Anticancer Activity of Palladium & Ruthenium Complexes: Effect of Steric Hindrance on Cytotoxicity and GSH Resistance

Purkait, Kallol (2019) Anticancer Activity of Palladium & Ruthenium Complexes: Effect of Steric Hindrance on Cytotoxicity and GSH Resistance. PhD thesis, Indian Institute of Science Education and Research Kolkata.

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The research work is based upon designing of metal complexes targeting to inhibit thiol deactivation and for the purpose of controlling fast hydrolysis and anticancer activity. Small molecules, especially metal complexes have achieved great success in diagnostics and chemotherapy. The platinum drugs are used in almost 50% of chemotherapy against cancer. Gallium nitrate is of immense use as a calcium resorption inhibitor. Gadolinium complexes are very useful, as a contrast agent, in magnetic resonance imaging. However, there is an increasing demand for more potential molecules in this regard, including those that can exhibit potential against various resistant forms of cancer. This thesis work involves the use of steric hindrance to control the reactivity of metal complexes against cellular thiols. The target metals in this regard are Palladium and Ruthenium. Chapter I of the thesis starts with a brief introduction of cancer and provides relevant discussion on the action of selected metal complexes that have shown promises against cancer, in clinical or pre-clinical trials. The discussion encompasses the use of biologically relevant molecules as part of the ligand systems, particular correlation of hydrolysis vs. cytotoxicity and coordinating atoms vs. cytotoxicity. There is emphasis upon steric hindrance and rate of hydrolysis in Palladium(II) and Ruthenium(II) complexes and how they are correlated to the cytotoxicity and the mechanistic aspects. Later in this chapter, the scope of the thesis is briefed for a better understand of the work flow in the following chapters. Platinum drugs are used worldwide to treat several types of cancer and most importantly ca. 50 % of total used drugs used are platinum based, in spite of the fact that they show thiol mediated deactivation. The primary reason for this lies in the tuning of the leaving groups, viz., cisplatin, carboplatin and oxaliplatin, which decreases reactivity towards thiols. The activation step of these complexes involve hydrolysis followed by binding with DNA bases. However, low solution lifetime due to quick hydrolysis leads to side effects. Palladium(II) complexes are isostructural with platinum(II) complexes but are kinetically more labile in solution. For the purpose of correlating the effect of steric bulk in palladium complexes with hydrolysis and GSH binding we designed a series of cis-dichloro palladium(II) complexes, altering steric hindrance. In this attempt, the synthesized cis-dichloro palladium(II) complexes have been evaluated for their anticancer activity against prostate (DU145), pancreatic (MIA PaCa-2), liver (HepG2) and triple negative breast (MDA-MB-231) cancer under normoxic and hypoxic conditions. The solution stability studies in DMF:phosphate buffer (pH 7.4) mixture (4:6 v/v) showed hydrolysis and degradation depending upon the complex studied. Complex II-5 appeared to be the most stable. Their selectivity towards the cancer cells were compared with their cytotoxicity against normal human foreskin fibroblasts (HFF-1). II-1 and II-2 showed ca. 20-30 times more toxicity (IC50 5.4 and 7.2 μM) against cisplatin resistant DU145 cells (cisplatin IC50, >150 μM). Complex II-5 showed 6 to 7 times more toxicity (IC50, 23.8 μM), compared to cisplatin but was 2.5 times less toxic (IC50, 66.3 μM) to the non-cancerous HFF- 1, unlike cisplatin (IC50, 9.7 μM). Complex II-5 showed an increase in toxicity under hypoxic conditions against pancreatic cancer (MIA PaCa-2). In presence of glutathione, both the complexes II-3 and II-4 undergo degradation which was further confirmed by their toxicity studies against glutathione induced cells. Complexes II-1, II-2 and II-5 showed cell cycle arrest at G0/G1 phase and followed the apoptotic pathway of cell killing. The Pd-complexes in chapter-II showed potent activity against DU145 cells along with hypoxia activation. But all of them were poorly soluble in aqueous solutions. This became a problem and hindered their studies and further development. In addition, steric bulk in the vicinity of the metal centre was not much successful to control glutathione deactivation. Hence, to probe if the change of metal ion can improve the properties, we used RuII which is probably another alternative for Pt as an anticancer chemotherapeutic agent due to its kinetic inertness. Three ligands with increased steric hindrance, two of which were used in Chapter-II were used to synthesize tetrahedral piano-stool type RuII-p-cymene complexes. The gradual increase in steric bulk of the ligands was achieved from aniline, 2,6-dimethyl aniline and 2,6-diisopropyl aniline. The solution stability studies showed that the steric bulk increases solution lifetime. Most sterically hindered complex showed higher stability and in presence of 110 mM chloride concentration, all the three complexes showed stability. Similarly, when complexes were incubated with 25 equiv. of glutathione, complexes III-1 and III-2 showed binding whereas III-3, with the highest steric hindrance, showed the highest stability. Cytotoxicity studies showed that the toxicity of the complexes is comparable with cisplatin. Hypoxia activation was observed for III-3. Moreover, III-3 showed resistivity against GSH inhibition as found from toxicity studies. Faster hydrolysis does lead to higher cytotoxicity, but it appears that the pathway of action also changes as evident from the cell cycle arrest, MMP change and caspase activation data of the complexes. Complex III-3 followed the intrinsic apoptosis pathway for cell killing. In addition, complexes III-1 – III-3 may exhibit potential anti-metastatic and antiangiogenic activities. Hence, by applying steric bulk in the vicinity of metal centre, hydrolysis rate and resistivity against GSH binding can be controlled. Recent literature showed that the increase in cellular toxicity, cellular uptake and alteration of mechanism of cell killing may also be dependent on the coordinated halide in RuII-p-cymene complexes. Hence, to probe the effect of the labile halide atom upon solution stability, GSH resistivity and cytotoxicity, the bromo and iodo analogues of complexes III-1 to III-3 have been synthesized. Solution stability studies in buffer solution showed faster chloride exchange in presence of extracellular chloride concentration (110 mM) at pH 7.4 for the most sterically hindered IV-5 and IV-6, whereas it is minimum for least sterically hindered IV-1 and IV-2. Interestingly, the least sterically hindered complex, IV-2, having a Ru-I bond instead of a Ru- Cl bond, showed higher stability in presence of GSH whereas the most sterically hindered ligand bearing complex (IV-6) with a Ru-I bond showed degradation. Compared to the bromo complexes, iodo complexes are more stable and show higher kinetic inertness, which was evident from the chloride exchange studies and GSH reactivity. Complexes III-1, IV-1 and III-3 showed maximum HSA binding constant. All the complexes showed better activity against cancer cells than cisplatin. The effect of HSA binding on cytotoxicity was studied. The cytotoxic efficacy of complex IV-5, which displayed the least binding constant with HSA, increased when it was pre-incubated with HSA. The cell cycle studies with the representative complexes IV-5 and IV-6 showed that similar to III-1, these complexes also arrested the cell cycle at G2/M phase and induced apoptosis. In this chapter, we investigated the anticancer activity of hydrolytically stable complexes and probed their activities in GSH induced cells. Among the five complexes, three were redox innocent and two were having ligands with redox non-innocence. The redox non-innocent ligands (hydroquinone derivative, V-L1 and planer ring-based system, V-L2) were used for the purpose of achieving an increase in activity in hypoxia. The solution stability of the RuIIp- cymene complexes were compared, where V-2 showed stability up to 24 h. The quinone containing ligand system V-L1 showed quick reaction with thiols and was converted to the hydroquinone species in presence of NADH. The cytotoxicity against a panel of two cancer cell lines showed that V-1 is four times more toxic towards cancer cells than normal fibroblasts. V-1 and V-3 showed resistivity against GSH inhibition. During complexation with RuII, the quinone ligand V-L1 was reduced to hydroquinone, thereby attaining stability. Which diminished the cytotoxicity of RuII complex. However, the quinone ligand system (V-L1) itself was hypoxia active without complexation and so was complex V-5. But both of them were highly deactivated by GSH and showed more toxicity towards normal cells. V-L1 could generate ROS for cell killing and disrupt cellular redox balance by oxidation of NADH quantitatively. V-L1 also showed antimigration effects. The complexes mediated apoptosisbased cell killing as exhibited by V-2 and V-3.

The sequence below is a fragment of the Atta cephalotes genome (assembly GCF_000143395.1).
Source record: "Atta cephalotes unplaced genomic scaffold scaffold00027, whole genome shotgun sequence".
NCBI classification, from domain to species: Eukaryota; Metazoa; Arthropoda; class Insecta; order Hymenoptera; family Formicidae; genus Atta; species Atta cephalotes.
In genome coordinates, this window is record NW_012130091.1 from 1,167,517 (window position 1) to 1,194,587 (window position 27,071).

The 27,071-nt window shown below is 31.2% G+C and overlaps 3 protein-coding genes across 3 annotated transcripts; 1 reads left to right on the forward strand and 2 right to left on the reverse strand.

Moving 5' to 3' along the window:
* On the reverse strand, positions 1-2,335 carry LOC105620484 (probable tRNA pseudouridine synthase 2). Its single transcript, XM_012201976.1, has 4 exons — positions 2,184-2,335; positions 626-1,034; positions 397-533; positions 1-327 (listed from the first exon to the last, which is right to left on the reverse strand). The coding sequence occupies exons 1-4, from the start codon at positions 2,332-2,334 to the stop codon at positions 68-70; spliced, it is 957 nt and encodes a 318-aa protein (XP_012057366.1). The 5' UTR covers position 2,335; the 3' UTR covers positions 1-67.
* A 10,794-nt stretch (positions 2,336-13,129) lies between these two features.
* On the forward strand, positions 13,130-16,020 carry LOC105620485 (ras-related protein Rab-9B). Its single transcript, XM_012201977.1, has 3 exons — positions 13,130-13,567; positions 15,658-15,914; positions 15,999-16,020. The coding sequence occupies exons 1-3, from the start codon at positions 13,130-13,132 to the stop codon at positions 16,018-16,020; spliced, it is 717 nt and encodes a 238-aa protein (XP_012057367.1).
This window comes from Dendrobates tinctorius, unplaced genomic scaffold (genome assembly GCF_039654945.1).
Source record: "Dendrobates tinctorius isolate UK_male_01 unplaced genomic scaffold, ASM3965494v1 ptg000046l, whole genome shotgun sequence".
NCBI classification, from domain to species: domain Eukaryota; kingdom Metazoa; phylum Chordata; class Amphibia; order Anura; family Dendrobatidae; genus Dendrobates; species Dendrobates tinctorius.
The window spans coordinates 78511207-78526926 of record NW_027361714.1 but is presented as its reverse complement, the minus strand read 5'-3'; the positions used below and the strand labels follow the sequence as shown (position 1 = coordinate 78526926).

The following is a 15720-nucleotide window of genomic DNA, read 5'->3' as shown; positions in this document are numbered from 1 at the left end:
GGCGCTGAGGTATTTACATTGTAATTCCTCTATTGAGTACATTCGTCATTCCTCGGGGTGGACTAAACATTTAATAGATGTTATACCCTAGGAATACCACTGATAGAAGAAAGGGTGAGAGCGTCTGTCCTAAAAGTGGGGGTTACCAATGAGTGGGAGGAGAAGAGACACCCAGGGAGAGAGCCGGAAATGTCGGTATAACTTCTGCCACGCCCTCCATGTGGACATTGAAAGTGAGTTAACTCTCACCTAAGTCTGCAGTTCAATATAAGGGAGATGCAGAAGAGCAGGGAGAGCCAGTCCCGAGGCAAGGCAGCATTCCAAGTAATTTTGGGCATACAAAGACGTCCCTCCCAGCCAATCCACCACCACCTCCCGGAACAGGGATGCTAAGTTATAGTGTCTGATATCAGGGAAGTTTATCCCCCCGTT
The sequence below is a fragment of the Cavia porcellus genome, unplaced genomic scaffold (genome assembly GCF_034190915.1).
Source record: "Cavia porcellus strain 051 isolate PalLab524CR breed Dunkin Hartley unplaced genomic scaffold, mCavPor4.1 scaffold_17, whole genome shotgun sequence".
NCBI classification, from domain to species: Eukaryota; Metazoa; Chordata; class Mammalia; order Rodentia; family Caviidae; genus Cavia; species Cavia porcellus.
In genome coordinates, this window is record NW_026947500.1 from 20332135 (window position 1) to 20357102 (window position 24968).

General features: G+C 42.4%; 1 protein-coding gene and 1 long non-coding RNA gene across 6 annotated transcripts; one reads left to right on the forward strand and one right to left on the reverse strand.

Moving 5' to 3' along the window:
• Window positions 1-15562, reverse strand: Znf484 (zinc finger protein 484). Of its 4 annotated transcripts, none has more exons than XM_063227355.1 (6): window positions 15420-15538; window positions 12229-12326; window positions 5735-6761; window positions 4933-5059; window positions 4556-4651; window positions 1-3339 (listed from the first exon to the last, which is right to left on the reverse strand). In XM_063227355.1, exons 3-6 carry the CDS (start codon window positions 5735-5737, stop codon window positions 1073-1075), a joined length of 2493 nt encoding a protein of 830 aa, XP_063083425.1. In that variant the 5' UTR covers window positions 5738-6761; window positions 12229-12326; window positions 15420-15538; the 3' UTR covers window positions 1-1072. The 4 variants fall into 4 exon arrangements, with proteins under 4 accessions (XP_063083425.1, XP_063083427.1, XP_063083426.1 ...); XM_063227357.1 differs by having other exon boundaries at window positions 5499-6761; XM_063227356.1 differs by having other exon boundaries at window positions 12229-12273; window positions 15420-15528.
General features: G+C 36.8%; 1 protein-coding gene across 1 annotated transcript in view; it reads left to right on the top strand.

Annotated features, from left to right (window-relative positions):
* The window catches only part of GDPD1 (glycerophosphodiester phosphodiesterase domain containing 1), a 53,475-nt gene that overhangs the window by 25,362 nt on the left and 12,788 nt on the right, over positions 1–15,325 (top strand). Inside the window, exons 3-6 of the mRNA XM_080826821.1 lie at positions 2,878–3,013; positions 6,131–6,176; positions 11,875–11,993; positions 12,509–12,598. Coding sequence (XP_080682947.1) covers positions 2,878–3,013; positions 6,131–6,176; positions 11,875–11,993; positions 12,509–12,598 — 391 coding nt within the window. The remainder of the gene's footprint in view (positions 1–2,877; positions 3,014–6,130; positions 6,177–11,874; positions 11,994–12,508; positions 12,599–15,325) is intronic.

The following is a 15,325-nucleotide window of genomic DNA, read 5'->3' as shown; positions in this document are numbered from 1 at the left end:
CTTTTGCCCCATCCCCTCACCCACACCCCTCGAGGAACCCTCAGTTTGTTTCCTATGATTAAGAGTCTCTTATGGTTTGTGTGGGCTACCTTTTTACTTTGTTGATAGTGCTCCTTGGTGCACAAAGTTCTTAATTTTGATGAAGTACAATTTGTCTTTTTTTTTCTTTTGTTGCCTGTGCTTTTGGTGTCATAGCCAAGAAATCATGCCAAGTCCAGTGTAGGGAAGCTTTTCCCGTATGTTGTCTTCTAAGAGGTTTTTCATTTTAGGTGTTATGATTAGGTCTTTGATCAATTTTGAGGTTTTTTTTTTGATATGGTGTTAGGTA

Item Type: Thesis (PhD)
Additional Information: Supervisor: Prof. Arindam Mukherjee
Uncontrolled Keywords: Anticancer Activity; Cytotoxicity; GSH Resistance; Palladium Complexes; Ruthenium Complexes; Steric Hindrance
Subjects: Q Science > QD Chemistry
Divisions: Department of Chemical Sciences
Depositing User: IISER Kolkata Librarian
Date Deposited: 09 Jul 2019 07:51
Last Modified: 09 Jul 2019 07:52